DILLIE KEAN is not the kind of woman who minces her words. One of the stars of song and comedy trio Fascinating Aida, she has been in many shows in her long career, including a six-week stint in a Dublin theatre of the seminal feminist work, The Vagina Monologues. But despite being an independent career woman, she’s not a fan of the show.
“It’s extremely funny, and there’s a kind of magic to it,” she says. “But otherwise it’s a meretricious piece of old tripe. I did it every night for six weeks and I never discovered hidden depths to it.
“It’s very funny and it’s very of its time. It was dangerous then talking about the vagina and all that, but there’s nothing more to it than that. It’s not a great piece of theatre.”
Take that! The straight-talking, no-nonsense actress and comedienne has spoken.
She is equally blunt when asked about who has influenced her in her main work — writing, singing and playing piano for the award-winning trio, which also stars Adele Anderson and Liza Pulman, who bring their latest show, Charm Offensive, to the Hexagon on February 28.
“There are German people who inspired me, but you won’t have heard of them,” she says. “I’ve never been inspired by American or British people, with the probable exception of NoŰl Coward.”
However one woman who has inspired her — at least to write one song — was her mother, Irish woman Miriam from County Kerry.
“Our new show is full of old songs and quite a lot of new ones,” she says. “It’s quite a personal show. We each get to reveal a bit about ourselves. It’s a bit of a departure from our usual all-star shows.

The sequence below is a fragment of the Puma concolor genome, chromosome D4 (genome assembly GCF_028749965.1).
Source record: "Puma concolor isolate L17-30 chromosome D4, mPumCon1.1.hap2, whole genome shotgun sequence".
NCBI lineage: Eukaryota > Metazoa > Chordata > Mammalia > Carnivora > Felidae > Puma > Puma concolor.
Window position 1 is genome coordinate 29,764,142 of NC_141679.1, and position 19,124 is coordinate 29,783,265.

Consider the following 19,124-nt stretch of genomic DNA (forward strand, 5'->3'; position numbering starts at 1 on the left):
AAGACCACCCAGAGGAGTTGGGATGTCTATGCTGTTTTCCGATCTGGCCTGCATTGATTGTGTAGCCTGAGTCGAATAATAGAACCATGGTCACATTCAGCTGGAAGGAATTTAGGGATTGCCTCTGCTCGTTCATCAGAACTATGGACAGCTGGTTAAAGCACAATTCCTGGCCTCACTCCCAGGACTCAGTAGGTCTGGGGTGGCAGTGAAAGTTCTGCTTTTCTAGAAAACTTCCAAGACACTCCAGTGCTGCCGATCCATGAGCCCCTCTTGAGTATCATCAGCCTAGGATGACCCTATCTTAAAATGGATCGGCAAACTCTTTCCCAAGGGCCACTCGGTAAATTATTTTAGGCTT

“I am going to reveal something about the loss of my mother. Adele sings a song about gender re-assignment, and Liza sings a song about two people — divorcÚs — dating when they are over 40. They are all very personal for us.
“My song is called Look Mummy, No Hands. It starts with a little girl on a roundabout and then goes on to a teenager saying, ‘Lay off, I can do things by myself’. But when your mother is gone you really would quite like a hand.
“My mother and I didn’t have a great relationship. She died 14 years ago and the song is about the mother I never had.”
Dillie founded Fascinating Aida in 1983 and since then they have played in hundreds of venues, both in the UK and abroad, including London seasons at the Donmar Warehouse and the Lyric, Hammersmith, and a tour of Australia which included a month-long stint at the Sydney Opera House.
Their most famous song is probably Cheap Flights, which has had more than 10 million hits on YouTube, while their latest internet hit is Song For Teachers, about the horrors of Ofsted inspections, which includes a very witty line about the Education Minister being “an utter Jeremy Hunt”.
“We’ve been doing it for over 30 years, but we’ve taken five years off here and there,” says Dillie. “We would have killed each other otherwise. But we do like each other, even socially.”
Dillie was brought up in Portsmouth which she loved — “It had four miles of beach, lovely for cycling. What more could a child want? And there were sailors, who taught me naughty words.” But now she lives in a farmhouse near Bicester with a labrador, two terriers, four chickens, horses, and the latest additions, two donkeys, mother and daughter, called Molly and Dolly. However, no matter how much she loves her homestead, she loves equally being on the road. She says: “I think it’s quite exciting to write songs and sing them in front of a lot of strangers. Exciting and terrifying. I have done a few plays that I’ve enjoyed, but I love Fascinating Aida. If I had to give it up I’d have itchy feet.”
Fascinating Aida are at the Hexagon on Friday, February 28. Box office: 0118 960 6060 or www.readingarts.co.uk